Cedar Creek          McKinney, TX                8,100,000
Martins Creek        Summerville, SC             7,300,000

Indeed, within a year after the conclusion of the offering, the Partnership, in fact, had distributed the nearly $135 million in mortgage bond financing to these projects.

From this point, one can easily anticipate the tale. The real estate projects were riddled with cost overruns and construction delays. (See Complaint ¶¶ 28-53.) Further, the developers were delinquent in their payments of interest and principal which required the parties to restructure the terms of the bonds a number of times. (See id.) Ultimately, the delays, cost overruns and delinquencies resulted in a reduction of the Partnership's income, a reduction in the amount to be distributed to the limited partners and a reduction in the value of the Units. (See id. ¶¶ 33, 46, 50 and 53.)


Defendants have moved to dismiss plaintiff's claim. Although defendants are ambiguous as to how they are making the motion, the circumstances indicate that their motion is a Chancery Court Rule 12(b)(6) motion to dismiss for failing to state a claim for which I can grant relief.[1] In deciding a Rule 12(b)(6) motion to dismiss, a court must accept all well-pleaded allegations of the complaint as true, must construe all inferences in favor of the plaintiff and must not dismiss the complaint unless it appears that the plaintiff would not be entitled to relief under any set of facts which could be proved in support of his claim. See Grobow v. Perot, Del.Supr., 539 A.2d 180, 187 n. 6 (1988); Weinberger v. UOP, Inc., Del.Ch., 409 A.2d 1262, 1263-64 (1979) (citing Fish Eng'g Corp. v. Hutchinson, Del.Supr., 162 A.2d 722, 724 (1960)), rev'd on other grounds, Del.Supr., 457 A.2d 701 (1983).


Defendants argue that plaintiffs' claim is derivative. That is, plaintiffs bring this action on behalf of all persons other than defendants and those related to defendants who owned the Units between the commencement of the initial public offering on February 19, 1986 and the general partners' announcement that the Partnership's quarterly distribution would be reduced from $.35 per Unit to $.22 per unit on December 20, 1989. Defendants argue that the injury allegedly inflicted on the class by the conduct of the general partners was an injury to the Partnership itself. Thus, defendants argue, the conduct of defendants only injured the limited partners to the extent of their proportionate *15 interest in the Partnership.[2] Therefore, defendants contend, plaintiffs should have brought this suit as a derivative rather than a direct action. In fact, defendants argue, plaintiffs failure to bring their claim as a derivative suit requires me to dismiss their claim.

Plaintiffs contend that their claim is one properly brought as a direct rather than derivative action. That is, plaintiffs claim that defendants' misconduct directly injured their right to distributions from the Partnership.[3] Therefore, plaintiffs argue, they did not have to comply with the requirements of bringing a valid derivative suit. Accordingly, plaintiffs argue, I must deny defendants motion and not dismiss their claim.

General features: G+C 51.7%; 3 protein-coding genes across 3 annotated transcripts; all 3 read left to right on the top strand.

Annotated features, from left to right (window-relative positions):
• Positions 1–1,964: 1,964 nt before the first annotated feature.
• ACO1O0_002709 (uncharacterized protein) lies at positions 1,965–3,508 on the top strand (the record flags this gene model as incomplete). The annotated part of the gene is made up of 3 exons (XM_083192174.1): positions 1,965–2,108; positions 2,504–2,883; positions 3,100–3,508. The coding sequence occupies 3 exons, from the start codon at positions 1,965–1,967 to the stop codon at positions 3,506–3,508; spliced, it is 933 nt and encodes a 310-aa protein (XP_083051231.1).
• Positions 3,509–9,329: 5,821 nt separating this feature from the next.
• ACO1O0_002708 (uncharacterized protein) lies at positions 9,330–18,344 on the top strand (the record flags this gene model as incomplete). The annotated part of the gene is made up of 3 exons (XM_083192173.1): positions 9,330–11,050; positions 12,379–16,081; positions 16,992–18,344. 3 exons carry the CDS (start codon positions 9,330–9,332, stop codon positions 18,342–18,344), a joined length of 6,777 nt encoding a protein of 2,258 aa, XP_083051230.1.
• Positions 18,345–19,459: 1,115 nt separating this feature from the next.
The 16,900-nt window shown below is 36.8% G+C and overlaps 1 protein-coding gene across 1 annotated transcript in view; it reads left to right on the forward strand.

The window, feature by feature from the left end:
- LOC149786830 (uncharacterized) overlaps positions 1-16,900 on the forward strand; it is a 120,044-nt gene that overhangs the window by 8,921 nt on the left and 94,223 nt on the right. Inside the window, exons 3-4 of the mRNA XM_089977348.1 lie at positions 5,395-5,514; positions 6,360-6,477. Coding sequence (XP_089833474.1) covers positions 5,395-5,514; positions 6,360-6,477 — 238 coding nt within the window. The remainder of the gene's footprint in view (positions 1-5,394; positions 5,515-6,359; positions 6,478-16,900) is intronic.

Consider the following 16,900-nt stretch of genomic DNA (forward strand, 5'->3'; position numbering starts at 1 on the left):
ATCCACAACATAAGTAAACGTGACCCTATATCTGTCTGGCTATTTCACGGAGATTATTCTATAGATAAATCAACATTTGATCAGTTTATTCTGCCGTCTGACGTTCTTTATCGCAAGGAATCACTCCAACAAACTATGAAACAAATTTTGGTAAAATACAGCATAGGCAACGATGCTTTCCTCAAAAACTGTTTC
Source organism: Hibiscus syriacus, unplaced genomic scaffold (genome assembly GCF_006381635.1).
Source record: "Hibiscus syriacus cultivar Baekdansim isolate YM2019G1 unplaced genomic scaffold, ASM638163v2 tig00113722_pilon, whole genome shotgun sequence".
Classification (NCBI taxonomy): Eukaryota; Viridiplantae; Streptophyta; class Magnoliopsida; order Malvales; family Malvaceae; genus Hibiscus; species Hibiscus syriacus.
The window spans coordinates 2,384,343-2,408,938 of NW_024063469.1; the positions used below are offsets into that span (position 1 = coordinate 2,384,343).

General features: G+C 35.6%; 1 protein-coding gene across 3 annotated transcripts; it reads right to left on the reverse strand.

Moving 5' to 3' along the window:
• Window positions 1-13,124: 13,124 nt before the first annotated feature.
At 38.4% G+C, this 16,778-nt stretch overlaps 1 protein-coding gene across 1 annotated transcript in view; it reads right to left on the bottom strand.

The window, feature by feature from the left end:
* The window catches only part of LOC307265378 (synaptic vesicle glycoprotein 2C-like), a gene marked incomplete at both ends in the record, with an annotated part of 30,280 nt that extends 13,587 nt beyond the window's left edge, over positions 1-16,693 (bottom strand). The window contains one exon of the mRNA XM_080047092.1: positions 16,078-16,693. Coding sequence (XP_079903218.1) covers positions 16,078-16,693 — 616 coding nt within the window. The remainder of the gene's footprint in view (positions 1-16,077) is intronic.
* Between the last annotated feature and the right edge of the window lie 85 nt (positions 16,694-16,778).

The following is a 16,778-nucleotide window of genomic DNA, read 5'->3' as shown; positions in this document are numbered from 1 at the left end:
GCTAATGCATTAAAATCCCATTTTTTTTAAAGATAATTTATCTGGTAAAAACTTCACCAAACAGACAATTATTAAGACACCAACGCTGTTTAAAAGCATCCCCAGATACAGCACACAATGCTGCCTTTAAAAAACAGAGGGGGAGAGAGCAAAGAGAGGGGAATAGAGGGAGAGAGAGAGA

Contrary to plaintiffs argument, see supra note 3, the determination of whether a fiduciary duty lawsuit is derivative or direct in nature is substantially the same for corporate cases as it is for limited partnership cases. That is, the duties of a general partner and a director are very similar. See Boxer v. Husky Oil, Del.Ch., 429 A.2d 995, 997 (1981); Hibou, Inc. v. Ramsing, Del.Super., 324 A.2d 777, 783 (1974). Therefore, it follows that the determination of the nature of the claims regarding a breach of those duties also should be very similar. See generally Strain v. Seven Hills Assocs., L.P., 75 A.D.2d 360, 429 N.Y.S.2d 424, 431-32 (1980) (after noting that stockholders and limited partners hold similar positions within their respective entities, the Court looked to corporate law for guidance in determining the nature of a suit by a limited partner); Field Enters. v. Gresser, 160 Wis.2d 45, 468 N.W.2d 30 (TABLE) (1990) (text in Westlaw, at 19) (the Court looked to the corporate standard contained in Bio-Scientific Laboratory, Inc. v. Todd, 149 Ill.App.3d 845, 103 Ill. Dec. 171, 174-75, 501 N.E.2d 192, 195-96 (1986) for the determination of whether a lawsuit was direct or derivative), appeal denied, Wis.Supr., 471 N.W.2d 509 (1991); 59A Am.Jur.2d Partnership § 1397 (1987) (author states that corporate law may be looked to for guidance in the determination of whether an action by a limited partner is derivative or direct). Therefore, throughout this decision, I rely on corporate as well as partnership case law for my determination of this lawsuit's nature.